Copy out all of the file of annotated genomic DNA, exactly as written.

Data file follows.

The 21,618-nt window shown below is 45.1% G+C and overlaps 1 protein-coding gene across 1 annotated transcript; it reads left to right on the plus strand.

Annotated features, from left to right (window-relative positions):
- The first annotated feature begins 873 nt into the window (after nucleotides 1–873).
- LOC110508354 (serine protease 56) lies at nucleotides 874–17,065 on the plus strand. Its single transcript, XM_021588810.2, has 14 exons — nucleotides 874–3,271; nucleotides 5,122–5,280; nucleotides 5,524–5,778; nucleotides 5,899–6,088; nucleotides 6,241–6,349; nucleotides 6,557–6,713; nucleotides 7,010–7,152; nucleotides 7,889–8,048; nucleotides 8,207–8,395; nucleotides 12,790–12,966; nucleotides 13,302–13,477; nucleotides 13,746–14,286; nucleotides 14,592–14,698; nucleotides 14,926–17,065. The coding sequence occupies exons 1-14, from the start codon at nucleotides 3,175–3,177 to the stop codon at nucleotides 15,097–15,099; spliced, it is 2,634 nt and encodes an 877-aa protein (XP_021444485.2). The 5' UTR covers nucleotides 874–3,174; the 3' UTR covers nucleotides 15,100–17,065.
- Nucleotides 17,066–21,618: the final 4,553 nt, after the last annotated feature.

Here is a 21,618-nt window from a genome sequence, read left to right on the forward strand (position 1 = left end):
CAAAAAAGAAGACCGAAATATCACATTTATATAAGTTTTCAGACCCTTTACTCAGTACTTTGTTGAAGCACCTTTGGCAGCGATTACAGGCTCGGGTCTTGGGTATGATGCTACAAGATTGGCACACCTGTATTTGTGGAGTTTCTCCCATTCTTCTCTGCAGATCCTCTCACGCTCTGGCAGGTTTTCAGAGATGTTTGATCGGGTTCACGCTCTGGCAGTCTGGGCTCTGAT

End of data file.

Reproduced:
The 21,618-nt window shown below is 45.1% G+C and overlaps 1 protein-coding gene across 1 annotated transcript; it reads left to right on the plus strand.

Annotated features, from left to right (window-relative positions):
- The first annotated feature begins 873 nt into the window (after nucleotides 1–873).
- LOC110508354 (serine protease 56) lies at nucleotides 874–17,065 on the plus strand. Its single transcript, XM_021588810.2, has 14 exons — nucleotides 874–3,271; nucleotides 5,122–5,280; nucleotides 5,524–5,778; nucleotides 5,899–6,088; nucleotides 6,241–6,349; nucleotides 6,557–6,713; nucleotides 7,010–7,152; nucleotides 7,889–8,048; nucleotides 8,207–8,395; nucleotides 12,790–12,966; nucleotides 13,302–13,477; nucleotides 13,746–14,286; nucleotides 14,592–14,698; nucleotides 14,926–17,065. The coding sequence occupies exons 1-14, from the start codon at nucleotides 3,175–3,177 to the stop codon at nucleotides 15,097–15,099; spliced, it is 2,634 nt and encodes an 877-aa protein (XP_021444485.2). The 5' UTR covers nucleotides 874–3,174; the 3' UTR covers nucleotides 15,100–17,065.
- Nucleotides 17,066–21,618: the final 4,553 nt, after the last annotated feature.

Here is a 21,618-nt window from a genome sequence, read left to right on the forward strand (position 1 = left end):
CAAAAAAGAAGACCGAAATATCACATTTATATAAGTTTTCAGACCCTTTACTCAGTACTTTGTTGAAGCACCTTTGGCAGCGATTACAGGCTCGGGTCTTGGGTATGATGCTACAAGATTGGCACACCTGTATTTGTGGAGTTTCTCCCATTCTTCTCTGCAGATCCTCTCACGCTCTGGCAGGTTTTCAGAGATGTTTGATCGGGTTCACGCTCTGGCAGTCTGGGCTCTGAT